I'm a liar. A no good, rotten liar.

My awareness of this started a few weeks back when I wrote a column about my recent family vacation. We went to Banff in the Canadian Rockies. (That part was true.) Then I related how, before our return flight, I sent my digital camera through the security scanner. (Totally factual.) And how it was stolen when I left it behind in the tray. (Correct, again.)

I wanted to write about this incident and had the best intentions of simply telling a story about how careless I am with my things. Basically, what a loser I am. But when I got back from the trip I ran into my friend George, who lives down the block.

"How was your vacation, Dick?" he asked.

"Oh, it was fantastic! Except my camera was stolen."

"What a shame. And with all your photos, huh?"

"It's okay-the thief e-mailed me the pictures."

I don't know where that crazy idea came from. It just slid out of my mouth. It wasn't just an exaggeration, it was a boldfaced fabrication. (Although, I thought it was a pretty good ad-lib.) With that, George got hysterical. He couldn't stop laughing. And I'm so addicted to hearing the sound of people laughing at stuff I say and do, I left it at that.

George then sent out an email to friends and posted it on Facebook. People started messaging me, saying what a bizarre story that was. Others on the block approached me and said they thought it would be a perfect idea for a newspaper column. As I retold the incident, I embellished it. Then I told it at church.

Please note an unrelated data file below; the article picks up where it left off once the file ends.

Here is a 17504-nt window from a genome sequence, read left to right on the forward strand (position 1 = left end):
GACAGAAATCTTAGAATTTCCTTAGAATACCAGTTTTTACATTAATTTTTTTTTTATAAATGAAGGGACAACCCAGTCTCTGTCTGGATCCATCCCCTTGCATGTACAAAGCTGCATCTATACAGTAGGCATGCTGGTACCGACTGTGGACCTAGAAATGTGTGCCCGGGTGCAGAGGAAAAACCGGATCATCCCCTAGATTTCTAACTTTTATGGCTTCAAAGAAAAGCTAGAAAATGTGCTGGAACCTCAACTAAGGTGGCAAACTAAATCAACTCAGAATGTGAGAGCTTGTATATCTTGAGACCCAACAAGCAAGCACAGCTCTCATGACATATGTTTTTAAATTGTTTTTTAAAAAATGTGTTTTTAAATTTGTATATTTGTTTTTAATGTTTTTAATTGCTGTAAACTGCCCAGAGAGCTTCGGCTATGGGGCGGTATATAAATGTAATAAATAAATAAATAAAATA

When I sat down that night to write my weekly column, I actually started to believe the whole thing myself. If you repeat something enough times, you start thinking it's the truth. Just ask any politician.

In my column, I even included the bogus e-mail from the thief who supposedly stole my camera. I had already entered the dark side-why not get a few additional laughs in the process?

Dear Mr. Wolfsie:

Thanks for leaving your camera unattended at the Montreal airport. I've always wanted one like that. But when I started looking through those pictures, my heart went out to you. You have such a sweet-looking family, so I am e-mailing you all your photos. Your wife is lovely, but she'd look much better with shorter hair. At least in the photos where you didn't cut off her head.

After the column was published, I received dozens of e-mails.

Dear Dick,

Your story was hysterical. You took a real-life negative experience and let us laugh at your expense.

Dear Dick,

Very funny column. This could only happen to you. Sorry about your camera.

Dear Dick,

Witty as always. We love the honesty in your writing.

The guilt is killing me. I just hope the person who stole my camera reads this column and has the decency to actually e-mail me my pictures. I don't care about the stupid photos; I just want to be an honest man again.

Dick Wolfsie has written 12 books and has been a television personality for 30 years. His humor column appears weekly in The Times.